As a lactation consultant, I get asked all the time from parents and on Instagram and social media: What exactly is a newborn? What age constitutes a newborn? What are the most important tips for newborn care? A newborn is a baby that is zero to 28 days old – it’s that first month of life. Then, an infant is basically months two to 12. After they’ve had their first birthday, they’re a toddler. On social media, you’ll see lots of advice about certain things that are for newborns or babies or toddlers or whatever. So, knowing what age is being referred to is really important so that you can make the right choices for your little one.
There are also some specific things that we worry about with newborns. Let’s cover these topics, namely: Feedings, wake windows, sleep, and newborn health symptoms.
Newborn Feeding Tips
A newborn in the first month of life should eat at least eight times in 24 hours. This is because the average newborn is somewhere between five to ten pounds. Based on the size of their stomach, they need to feed at least eight times in a day to be able to get the volume that they need to grow. We want them to grow at a weight rate of about four to seven ounces per week. Whether you’re breastfeeding or bottle-feeding, your newborn needs to be eating at least eight times during their first month of life.
For bottle feeding, I always recommend Dr. Brows bottles for their venting system which makes paced bottle feeding (a technique that comes close to the experience of breastfeeding) simple. “Paced feeding helps your baby listen to her natural hunger and fullness cues instead of encouraging her to drink a certain number of ounces just because that’s what’s in the bottle,” tells What To Expect.
I know that breastfeeding is not the right route to take for many mamas out there, so for formula opt for one that is proven to facilitate weight gain, supports immune and gut health, and is easy on baby’s tummies. By Heart ticks these boxes and their formula is made using organic, grass-fed whole milk and is created to be close to breast milk.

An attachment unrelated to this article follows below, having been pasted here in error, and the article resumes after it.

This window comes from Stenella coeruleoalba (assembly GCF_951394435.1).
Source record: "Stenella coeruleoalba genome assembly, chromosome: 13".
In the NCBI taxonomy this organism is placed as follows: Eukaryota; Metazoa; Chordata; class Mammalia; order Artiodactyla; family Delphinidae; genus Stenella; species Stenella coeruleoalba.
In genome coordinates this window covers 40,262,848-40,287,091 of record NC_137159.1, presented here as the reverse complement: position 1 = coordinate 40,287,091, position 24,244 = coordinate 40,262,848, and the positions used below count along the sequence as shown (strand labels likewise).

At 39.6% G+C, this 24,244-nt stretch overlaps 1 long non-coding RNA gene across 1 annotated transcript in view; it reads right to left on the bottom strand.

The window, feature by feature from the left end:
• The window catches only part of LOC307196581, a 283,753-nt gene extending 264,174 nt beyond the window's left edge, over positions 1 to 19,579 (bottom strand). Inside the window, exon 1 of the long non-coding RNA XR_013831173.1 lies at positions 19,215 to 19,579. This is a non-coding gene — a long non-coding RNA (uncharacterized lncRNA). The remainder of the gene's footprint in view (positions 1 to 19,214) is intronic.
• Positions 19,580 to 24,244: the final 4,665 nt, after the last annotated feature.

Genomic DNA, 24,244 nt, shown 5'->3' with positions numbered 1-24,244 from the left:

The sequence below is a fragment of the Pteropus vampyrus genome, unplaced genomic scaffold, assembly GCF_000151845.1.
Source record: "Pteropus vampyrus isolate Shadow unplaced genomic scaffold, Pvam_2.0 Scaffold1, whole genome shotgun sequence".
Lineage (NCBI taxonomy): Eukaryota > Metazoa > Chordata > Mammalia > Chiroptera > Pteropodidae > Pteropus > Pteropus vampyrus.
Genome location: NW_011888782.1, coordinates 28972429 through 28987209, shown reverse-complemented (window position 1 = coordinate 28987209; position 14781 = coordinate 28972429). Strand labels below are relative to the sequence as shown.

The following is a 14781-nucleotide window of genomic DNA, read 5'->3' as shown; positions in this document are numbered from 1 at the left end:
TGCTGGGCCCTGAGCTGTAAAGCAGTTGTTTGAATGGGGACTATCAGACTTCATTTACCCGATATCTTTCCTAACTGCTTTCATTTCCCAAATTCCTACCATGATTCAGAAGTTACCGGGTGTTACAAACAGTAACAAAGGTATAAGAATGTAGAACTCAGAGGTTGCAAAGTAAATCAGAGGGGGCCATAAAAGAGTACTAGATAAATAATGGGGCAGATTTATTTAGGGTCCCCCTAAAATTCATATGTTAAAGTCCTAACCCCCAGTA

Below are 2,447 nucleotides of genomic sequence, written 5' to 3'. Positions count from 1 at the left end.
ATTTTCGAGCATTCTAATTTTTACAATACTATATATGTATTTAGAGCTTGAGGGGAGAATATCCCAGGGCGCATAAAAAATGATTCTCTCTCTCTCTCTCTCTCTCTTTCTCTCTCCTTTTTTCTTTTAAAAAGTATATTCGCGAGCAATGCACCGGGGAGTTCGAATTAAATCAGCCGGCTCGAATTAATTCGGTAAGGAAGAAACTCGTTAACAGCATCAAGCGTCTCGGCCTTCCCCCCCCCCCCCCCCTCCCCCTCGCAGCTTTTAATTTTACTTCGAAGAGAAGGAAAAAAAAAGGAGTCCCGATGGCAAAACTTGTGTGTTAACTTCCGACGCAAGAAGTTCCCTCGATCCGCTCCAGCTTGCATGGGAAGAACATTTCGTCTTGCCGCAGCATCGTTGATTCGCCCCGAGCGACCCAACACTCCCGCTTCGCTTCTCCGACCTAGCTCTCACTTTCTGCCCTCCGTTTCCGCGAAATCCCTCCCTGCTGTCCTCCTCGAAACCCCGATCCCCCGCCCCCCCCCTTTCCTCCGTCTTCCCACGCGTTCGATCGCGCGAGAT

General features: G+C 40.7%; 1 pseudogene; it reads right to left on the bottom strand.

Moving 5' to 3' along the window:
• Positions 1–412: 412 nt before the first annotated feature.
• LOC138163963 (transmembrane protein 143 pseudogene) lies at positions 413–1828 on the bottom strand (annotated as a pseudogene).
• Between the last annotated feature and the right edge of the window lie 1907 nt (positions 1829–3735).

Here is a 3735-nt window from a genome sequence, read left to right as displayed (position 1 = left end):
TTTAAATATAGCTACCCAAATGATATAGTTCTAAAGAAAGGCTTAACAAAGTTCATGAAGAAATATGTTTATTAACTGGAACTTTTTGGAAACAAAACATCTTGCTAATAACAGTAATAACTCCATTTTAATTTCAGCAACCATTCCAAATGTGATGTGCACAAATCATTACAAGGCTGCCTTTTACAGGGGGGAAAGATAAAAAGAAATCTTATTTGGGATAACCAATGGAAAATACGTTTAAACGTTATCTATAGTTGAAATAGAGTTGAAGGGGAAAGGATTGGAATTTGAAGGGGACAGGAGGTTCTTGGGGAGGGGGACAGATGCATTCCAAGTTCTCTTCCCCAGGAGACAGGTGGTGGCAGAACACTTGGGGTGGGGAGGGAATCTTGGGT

Newborn Growth Milestones
Your little one goes through some pretty amazing developmental milestones in their first month of life, which are also signs of a healthy newborn!
In the first week of their life, they can already know you via your voice and this is the beginning of learning language. Parents explains, “… talking to them is an expression of love and will eventually lay the foundations for language development in their brain.”
During the first month, your newborn will also begin focusing on things with their eyes! In week 2, you can move your head from side to side and notice how your baby’s eyes follow you.
March Of Dimes explains that newborns also begin to prefer human faces and high contrast patterns over other shapes. They’ll also hear super well and make jerky, quivering arm movements.
Newborn Baby Wake Window Insights
What in the world do you do during newborn wake windows? A wake time for a newborn is really only going to be about 20 to 30 minutes long. They’re not going to be able to stay awake much longer than that. If your newborn is staying awake longer than that, then a lot of times they’re getting overstimulated and it’s potentially impacting feeding, and it’s definitely impacting sleep.
Baby overstimulation signs include:
- Clenched fists
- Not wanting to nurse
- Resisting being held
Remember, your newborn doesn’t have coping mechanisms when they’re overwhelmed with everything that’s happening around them. “When you start to notice that your baby is overstimulated, take them to a quiet place where they can calm down. If you are at home, take them to their room and dim the lights,” suggests Verywell Family.
During a wake window, your newborn could be sucking on a pacifier or just looking around for the first five to 15 minutes. Then, you start a feed halfway into the wake window; a lot of times that will cause them to have a sleepy feed and not take their full volume. To encourage them to feed more, you can stroke their hands and feet when they start falling asleep. Medela adds, “Sitting your baby up and giving them a gentle back rub can also help to wake them up and it gives them the opportunity to expel any trapped wind that they may have. If that fails, changing your baby’s nappy mid-feed can rouse them enough to feed some more.”